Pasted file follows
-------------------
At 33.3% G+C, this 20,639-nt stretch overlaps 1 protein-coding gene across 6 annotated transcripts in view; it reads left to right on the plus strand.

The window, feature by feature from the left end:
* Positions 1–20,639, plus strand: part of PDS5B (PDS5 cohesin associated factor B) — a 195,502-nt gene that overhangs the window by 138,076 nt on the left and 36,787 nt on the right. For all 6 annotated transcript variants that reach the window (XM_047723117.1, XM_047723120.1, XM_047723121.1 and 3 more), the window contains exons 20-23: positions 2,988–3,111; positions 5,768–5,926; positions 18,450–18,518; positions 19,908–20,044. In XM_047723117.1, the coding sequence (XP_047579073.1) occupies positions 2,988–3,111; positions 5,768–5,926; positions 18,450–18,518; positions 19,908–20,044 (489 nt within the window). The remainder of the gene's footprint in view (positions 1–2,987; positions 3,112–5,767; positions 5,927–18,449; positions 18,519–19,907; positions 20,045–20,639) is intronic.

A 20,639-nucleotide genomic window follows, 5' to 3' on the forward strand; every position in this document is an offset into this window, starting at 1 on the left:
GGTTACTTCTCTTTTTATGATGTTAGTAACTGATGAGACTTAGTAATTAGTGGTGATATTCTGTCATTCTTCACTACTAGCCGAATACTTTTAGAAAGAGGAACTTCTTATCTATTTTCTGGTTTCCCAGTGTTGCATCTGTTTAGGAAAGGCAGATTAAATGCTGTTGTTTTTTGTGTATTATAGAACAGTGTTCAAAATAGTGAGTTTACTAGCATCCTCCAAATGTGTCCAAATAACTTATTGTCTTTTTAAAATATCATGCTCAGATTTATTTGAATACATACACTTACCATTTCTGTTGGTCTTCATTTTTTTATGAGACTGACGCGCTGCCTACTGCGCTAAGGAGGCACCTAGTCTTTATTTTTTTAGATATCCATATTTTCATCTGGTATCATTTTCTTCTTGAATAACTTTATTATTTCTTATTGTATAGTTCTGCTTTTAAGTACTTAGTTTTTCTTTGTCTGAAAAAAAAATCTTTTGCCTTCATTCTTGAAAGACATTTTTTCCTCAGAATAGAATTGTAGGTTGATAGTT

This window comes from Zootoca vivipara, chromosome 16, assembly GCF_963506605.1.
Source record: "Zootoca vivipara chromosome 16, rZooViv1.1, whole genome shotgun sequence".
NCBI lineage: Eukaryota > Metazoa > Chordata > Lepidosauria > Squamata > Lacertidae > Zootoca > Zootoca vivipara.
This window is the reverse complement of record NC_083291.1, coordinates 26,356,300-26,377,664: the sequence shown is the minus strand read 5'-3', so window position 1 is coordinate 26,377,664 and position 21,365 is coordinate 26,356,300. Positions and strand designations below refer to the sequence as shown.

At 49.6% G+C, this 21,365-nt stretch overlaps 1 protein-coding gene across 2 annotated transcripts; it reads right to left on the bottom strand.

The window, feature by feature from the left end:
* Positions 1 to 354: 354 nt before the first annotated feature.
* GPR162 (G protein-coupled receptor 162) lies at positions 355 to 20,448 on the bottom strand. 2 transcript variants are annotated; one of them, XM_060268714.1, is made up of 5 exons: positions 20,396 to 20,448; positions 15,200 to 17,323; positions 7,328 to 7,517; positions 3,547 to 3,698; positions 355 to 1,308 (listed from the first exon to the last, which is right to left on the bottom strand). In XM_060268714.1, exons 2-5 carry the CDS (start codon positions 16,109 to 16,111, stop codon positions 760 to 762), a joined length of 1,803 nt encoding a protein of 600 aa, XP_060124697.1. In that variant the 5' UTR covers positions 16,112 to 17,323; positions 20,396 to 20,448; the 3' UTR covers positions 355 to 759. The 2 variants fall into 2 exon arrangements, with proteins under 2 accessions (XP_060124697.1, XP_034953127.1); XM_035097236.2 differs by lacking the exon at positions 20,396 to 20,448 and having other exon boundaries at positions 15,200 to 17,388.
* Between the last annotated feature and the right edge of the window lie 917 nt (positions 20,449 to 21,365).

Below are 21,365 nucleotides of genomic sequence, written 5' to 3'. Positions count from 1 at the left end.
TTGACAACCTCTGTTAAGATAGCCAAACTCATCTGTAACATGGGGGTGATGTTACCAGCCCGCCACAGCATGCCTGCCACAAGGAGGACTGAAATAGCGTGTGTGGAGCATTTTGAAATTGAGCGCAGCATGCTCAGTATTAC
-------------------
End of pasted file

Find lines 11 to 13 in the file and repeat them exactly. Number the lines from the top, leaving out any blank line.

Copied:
The window, feature by feature from the left end:
* Positions 1 to 354: 354 nt before the first annotated feature.
* GPR162 (G protein-coupled receptor 162) lies at positions 355 to 20,448 on the bottom strand. 2 transcript variants are annotated; one of them, XM_060268714.1, is made up of 5 exons: positions 20,396 to 20,448; positions 15,200 to 17,323; positions 7,328 to 7,517; positions 3,547 to 3,698; positions 355 to 1,308 (listed from the first exon to the last, which is right to left on the bottom strand). In XM_060268714.1, exons 2-5 carry the CDS (start codon positions 16,109 to 16,111, stop codon positions 760 to 762), a joined length of 1,803 nt encoding a protein of 600 aa, XP_060124697.1. In that variant the 5' UTR covers positions 16,112 to 17,323; positions 20,396 to 20,448; the 3' UTR covers positions 355 to 759. The 2 variants fall into 2 exon arrangements, with proteins under 2 accessions (XP_060124697.1, XP_034953127.1); XM_035097236.2 differs by lacking the exon at positions 20,396 to 20,448 and having other exon boundaries at positions 15,200 to 17,388.